The koalas in San Joaquin

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Saturday, August 2, 2014


IT WAS called the village of widows by some relief workers soon after they were able to penetrate the devastated towns of Samar and Leyte.

San Joaquin in Palo, Leyte had the most fatalities when typhoon Yolanda hit last November 8, 2013.

A mass grave is now in front of the San Joaquin Parish Church. It’s quiet in the morning, but just before sunset, people would start coming to light candles and just sit around graves.

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It was near noon when we went around the mass grave once more, our second visit since two months ago. The aura of sadness was still there, but no longer as intense as on the sixth month after the typhoon on our first visit. I looked around and the mounds of earth where bodies are buried, these now have flowers growing, and the crosses survivors used to mark graves are no longer the haphazard crosses there was before.

As I walked in between graves, one that had flowers growing caught my eye. Amid the flowers was a very faded stuffed toy… it could be Daisy Duck or Donald Duck, I couldn’t be sure. The grave was that of a six-year-old boy. On the cross that had his name written with pentel pen was a tiny souvenir koala bear clip (the type you hang with its arms wrapped around whatever your hang it from).

I found it cute, heartwarming, that the boy’s kin who survived thought of leaving his stuffed toy on his grave and adding a koala clip that looked new.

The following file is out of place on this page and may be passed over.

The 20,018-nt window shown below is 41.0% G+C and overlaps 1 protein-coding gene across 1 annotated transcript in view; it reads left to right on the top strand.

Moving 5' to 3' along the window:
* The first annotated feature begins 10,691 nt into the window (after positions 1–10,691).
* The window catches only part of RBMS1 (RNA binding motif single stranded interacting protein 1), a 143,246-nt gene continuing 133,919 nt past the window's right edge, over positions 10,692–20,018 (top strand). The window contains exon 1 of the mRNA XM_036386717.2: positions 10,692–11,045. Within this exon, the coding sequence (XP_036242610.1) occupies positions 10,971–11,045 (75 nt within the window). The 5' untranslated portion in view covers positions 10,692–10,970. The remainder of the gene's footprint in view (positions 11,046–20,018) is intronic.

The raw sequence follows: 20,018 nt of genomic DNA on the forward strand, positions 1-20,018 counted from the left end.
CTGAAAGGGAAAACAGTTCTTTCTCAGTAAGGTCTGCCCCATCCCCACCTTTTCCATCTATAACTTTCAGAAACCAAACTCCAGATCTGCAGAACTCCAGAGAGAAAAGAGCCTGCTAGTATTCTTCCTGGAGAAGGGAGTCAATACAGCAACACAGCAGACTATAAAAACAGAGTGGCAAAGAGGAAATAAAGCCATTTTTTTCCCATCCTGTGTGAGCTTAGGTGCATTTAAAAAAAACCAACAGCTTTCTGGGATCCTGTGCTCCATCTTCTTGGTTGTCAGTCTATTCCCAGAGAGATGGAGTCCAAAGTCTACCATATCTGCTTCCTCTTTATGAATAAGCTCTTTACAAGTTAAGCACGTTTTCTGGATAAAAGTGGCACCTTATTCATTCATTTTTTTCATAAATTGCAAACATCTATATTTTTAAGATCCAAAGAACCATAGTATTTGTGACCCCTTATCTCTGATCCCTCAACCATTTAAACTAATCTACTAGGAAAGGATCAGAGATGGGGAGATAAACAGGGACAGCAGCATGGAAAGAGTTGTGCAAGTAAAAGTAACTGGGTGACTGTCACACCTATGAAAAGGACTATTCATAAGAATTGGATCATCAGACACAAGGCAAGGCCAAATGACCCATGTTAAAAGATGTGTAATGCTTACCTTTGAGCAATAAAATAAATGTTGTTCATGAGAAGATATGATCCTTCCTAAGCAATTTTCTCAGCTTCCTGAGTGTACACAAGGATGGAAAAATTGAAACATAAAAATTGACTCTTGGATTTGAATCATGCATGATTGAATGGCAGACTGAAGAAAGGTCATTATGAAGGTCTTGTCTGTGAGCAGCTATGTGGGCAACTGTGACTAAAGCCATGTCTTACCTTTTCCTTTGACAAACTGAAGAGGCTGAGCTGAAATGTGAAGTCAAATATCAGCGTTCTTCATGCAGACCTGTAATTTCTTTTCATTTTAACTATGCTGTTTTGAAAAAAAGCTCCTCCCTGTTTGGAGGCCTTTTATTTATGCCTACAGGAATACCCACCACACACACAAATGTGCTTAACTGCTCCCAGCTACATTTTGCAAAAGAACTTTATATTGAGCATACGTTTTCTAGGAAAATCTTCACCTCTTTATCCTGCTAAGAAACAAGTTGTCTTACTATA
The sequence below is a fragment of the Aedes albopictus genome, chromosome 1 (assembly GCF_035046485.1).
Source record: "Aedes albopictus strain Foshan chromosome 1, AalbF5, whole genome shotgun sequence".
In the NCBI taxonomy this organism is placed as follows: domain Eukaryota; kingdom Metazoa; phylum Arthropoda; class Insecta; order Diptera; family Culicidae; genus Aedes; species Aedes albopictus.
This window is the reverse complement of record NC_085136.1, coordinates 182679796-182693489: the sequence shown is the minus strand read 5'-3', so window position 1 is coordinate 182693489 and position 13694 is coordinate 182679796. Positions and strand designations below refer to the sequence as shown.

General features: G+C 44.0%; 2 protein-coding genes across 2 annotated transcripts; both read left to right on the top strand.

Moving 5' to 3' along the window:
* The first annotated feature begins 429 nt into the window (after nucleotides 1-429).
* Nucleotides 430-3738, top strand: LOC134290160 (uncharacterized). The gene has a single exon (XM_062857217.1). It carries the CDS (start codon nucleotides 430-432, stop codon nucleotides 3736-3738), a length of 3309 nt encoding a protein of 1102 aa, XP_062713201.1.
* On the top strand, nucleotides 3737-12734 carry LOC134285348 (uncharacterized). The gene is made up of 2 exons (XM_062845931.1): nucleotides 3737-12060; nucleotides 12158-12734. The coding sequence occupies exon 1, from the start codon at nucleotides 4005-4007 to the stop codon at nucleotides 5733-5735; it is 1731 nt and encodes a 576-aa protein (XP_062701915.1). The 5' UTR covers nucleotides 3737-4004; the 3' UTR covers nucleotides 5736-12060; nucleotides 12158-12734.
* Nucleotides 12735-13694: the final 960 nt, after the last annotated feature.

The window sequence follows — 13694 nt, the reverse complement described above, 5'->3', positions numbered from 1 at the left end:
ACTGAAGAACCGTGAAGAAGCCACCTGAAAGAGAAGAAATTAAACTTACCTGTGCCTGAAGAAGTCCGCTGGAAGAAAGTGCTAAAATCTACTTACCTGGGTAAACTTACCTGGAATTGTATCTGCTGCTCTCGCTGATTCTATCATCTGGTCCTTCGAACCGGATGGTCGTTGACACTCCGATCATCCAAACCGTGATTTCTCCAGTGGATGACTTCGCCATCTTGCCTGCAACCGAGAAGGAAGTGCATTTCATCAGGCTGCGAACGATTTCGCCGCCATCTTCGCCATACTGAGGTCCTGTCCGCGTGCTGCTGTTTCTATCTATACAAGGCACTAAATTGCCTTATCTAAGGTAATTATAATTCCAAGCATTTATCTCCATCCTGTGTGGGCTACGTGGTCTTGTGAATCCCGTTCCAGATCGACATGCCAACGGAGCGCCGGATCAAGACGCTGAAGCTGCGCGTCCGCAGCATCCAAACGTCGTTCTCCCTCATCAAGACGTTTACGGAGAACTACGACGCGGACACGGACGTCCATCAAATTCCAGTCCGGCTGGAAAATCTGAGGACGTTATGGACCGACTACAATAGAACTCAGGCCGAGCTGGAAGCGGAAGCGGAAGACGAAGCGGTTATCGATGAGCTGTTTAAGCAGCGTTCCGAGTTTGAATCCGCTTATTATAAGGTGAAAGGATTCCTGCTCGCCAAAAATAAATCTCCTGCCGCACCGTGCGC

That was when I noticed that… several other crosses and markers had koala clips.

The koala bears were dressed in vests marked “I <3 Australia”.

It could’ve been left by some aid worker, or a returning resident from Australia. We will never know. But the effort sent out a poignant note that somehow made the horror of the recent past more bearable.

In a huddle with parish priest Fr. Kelvin Apurillo over a project, a man on a motorcycle waved and bade him farewell, after visiting the mass grave.

The man, Fr. Kelvin said, lost his whole family – wife and two children on that day.

The man left to buy food on that fateful morning, was prevented from returning as the typhoon drowned their barangay, and returned to find his loved ones all dead.

At another grave with a marker listing a dozen names, a boy and a girl were lighting up candles and hung around as darkness started to creep in.

Who are the dozen dead persons? I did not have the courage to ask preferring to seek refuge at the heartwarming sight of tiny koala clips.

Published in the Sun.Star Davao newspaper on August 03, 2014.

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